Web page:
Automated manufacturing processes are the basis for ultimately establishing the series production of CFRP components. In the project HolQueSt 3D, the LZH has...

Im Focus: Wonder material? Novel nanotube structure strengthens thin films for flexible electronics

Reflecting the structure of composites found in nature and the ancient world, researchers at the University of Illinois at Urbana-Champaign have synthesized thin carbon nanotube (CNT) textiles that exhibit both high electrical conductivity and a level of toughness that is about fifty times higher than copper films, currently used in electronics.

"The structural robustness of thin metal films has significant importance for the reliable operation of smart skin and flexible electronics including...

Im Focus: Deep inside Galaxy M87

The nearby, giant radio galaxy M87 hosts a supermassive black hole (BH) and is well-known for its bright jet dominating the spectrum over ten orders of magnitude in frequency. Due to its proximity, jet prominence, and the large black hole mass, M87 is the best laboratory for investigating the formation, acceleration, and collimation of relativistic jets. A research team led by Silke Britzen from the Max Planck Institute for Radio Astronomy in Bonn, Germany, has found strong indication for turbulent processes connecting the accretion disk and the jet of that galaxy providing insights into the longstanding problem of the origin of astrophysical jets.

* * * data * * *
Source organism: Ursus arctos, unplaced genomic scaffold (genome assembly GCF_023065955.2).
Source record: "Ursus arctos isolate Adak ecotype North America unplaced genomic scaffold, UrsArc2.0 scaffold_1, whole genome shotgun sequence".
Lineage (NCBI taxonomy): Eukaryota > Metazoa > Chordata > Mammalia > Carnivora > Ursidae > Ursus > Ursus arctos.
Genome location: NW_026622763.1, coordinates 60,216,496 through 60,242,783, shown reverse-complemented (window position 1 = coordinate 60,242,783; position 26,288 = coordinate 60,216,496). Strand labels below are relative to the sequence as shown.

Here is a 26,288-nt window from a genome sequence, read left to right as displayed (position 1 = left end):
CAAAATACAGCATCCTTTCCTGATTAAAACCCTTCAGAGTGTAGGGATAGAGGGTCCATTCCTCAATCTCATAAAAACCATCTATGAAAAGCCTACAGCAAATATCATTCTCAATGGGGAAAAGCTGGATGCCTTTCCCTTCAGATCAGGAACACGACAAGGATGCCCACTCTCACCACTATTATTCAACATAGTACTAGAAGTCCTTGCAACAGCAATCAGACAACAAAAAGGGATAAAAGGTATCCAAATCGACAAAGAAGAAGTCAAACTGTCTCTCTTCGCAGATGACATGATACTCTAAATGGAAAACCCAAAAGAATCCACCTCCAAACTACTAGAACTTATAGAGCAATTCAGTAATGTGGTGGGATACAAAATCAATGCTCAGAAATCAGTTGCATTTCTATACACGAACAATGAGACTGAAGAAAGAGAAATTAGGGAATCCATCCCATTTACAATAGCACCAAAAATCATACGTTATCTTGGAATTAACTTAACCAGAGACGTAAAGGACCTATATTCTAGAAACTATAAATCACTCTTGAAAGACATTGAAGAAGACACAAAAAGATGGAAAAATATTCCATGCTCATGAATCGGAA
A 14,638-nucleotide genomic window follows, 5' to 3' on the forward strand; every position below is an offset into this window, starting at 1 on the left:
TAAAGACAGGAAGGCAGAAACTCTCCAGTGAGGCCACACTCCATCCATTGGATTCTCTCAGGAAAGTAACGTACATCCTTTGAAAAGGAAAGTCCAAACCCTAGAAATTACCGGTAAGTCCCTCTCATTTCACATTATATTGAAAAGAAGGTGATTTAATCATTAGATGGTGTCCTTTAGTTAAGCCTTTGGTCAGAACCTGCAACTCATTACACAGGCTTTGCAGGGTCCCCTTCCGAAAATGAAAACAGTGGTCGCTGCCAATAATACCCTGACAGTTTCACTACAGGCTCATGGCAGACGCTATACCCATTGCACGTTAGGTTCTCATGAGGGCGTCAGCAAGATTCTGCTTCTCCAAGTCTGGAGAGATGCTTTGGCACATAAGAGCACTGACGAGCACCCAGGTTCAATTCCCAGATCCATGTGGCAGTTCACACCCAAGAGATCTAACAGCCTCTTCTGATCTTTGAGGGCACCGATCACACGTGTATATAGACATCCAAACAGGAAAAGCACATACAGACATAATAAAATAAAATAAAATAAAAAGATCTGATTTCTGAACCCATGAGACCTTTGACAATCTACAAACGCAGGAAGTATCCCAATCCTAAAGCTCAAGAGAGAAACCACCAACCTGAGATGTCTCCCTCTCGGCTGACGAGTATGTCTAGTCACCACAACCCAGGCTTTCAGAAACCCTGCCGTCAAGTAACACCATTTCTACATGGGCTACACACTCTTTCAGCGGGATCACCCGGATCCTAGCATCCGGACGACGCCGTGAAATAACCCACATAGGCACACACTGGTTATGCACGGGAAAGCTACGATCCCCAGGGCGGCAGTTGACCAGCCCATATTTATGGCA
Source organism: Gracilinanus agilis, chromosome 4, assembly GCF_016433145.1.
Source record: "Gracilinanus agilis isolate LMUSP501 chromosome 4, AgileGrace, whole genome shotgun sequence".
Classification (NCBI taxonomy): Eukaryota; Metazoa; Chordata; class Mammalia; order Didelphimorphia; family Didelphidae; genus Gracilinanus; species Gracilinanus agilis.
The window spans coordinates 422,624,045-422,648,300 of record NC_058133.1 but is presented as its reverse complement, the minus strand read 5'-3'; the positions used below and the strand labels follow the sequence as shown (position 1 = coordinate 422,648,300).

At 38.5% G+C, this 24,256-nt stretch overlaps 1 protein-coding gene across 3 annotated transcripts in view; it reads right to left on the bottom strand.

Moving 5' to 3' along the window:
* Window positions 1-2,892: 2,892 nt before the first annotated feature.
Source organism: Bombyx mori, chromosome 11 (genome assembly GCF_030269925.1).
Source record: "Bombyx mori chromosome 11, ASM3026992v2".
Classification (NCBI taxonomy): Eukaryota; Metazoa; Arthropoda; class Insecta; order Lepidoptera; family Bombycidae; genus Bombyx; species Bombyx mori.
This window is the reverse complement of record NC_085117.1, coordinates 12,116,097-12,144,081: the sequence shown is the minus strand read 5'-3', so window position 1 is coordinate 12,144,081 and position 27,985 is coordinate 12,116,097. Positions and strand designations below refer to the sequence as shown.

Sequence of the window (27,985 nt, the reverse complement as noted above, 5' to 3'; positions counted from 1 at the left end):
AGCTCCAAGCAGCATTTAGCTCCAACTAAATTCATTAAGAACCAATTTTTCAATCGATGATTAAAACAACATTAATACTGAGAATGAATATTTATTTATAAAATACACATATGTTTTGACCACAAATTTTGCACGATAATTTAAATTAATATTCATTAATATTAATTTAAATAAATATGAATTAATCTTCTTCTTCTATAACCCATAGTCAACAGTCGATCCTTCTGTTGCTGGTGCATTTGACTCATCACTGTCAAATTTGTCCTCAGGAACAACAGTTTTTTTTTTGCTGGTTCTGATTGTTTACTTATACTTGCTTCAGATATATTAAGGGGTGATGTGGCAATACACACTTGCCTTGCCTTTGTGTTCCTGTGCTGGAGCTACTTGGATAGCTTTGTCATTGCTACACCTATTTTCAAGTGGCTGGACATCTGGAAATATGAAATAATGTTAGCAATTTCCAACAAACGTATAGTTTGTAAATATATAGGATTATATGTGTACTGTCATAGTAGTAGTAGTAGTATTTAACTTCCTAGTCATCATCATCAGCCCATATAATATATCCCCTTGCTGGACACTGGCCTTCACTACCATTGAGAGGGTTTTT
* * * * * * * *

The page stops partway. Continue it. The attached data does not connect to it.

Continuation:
Supermassive black holes form some of the most enigmatic phenomena in astrophysics. Their enormous energy output is supposed to be generated by the...

Im Focus: A Quantum Low Pass for Photons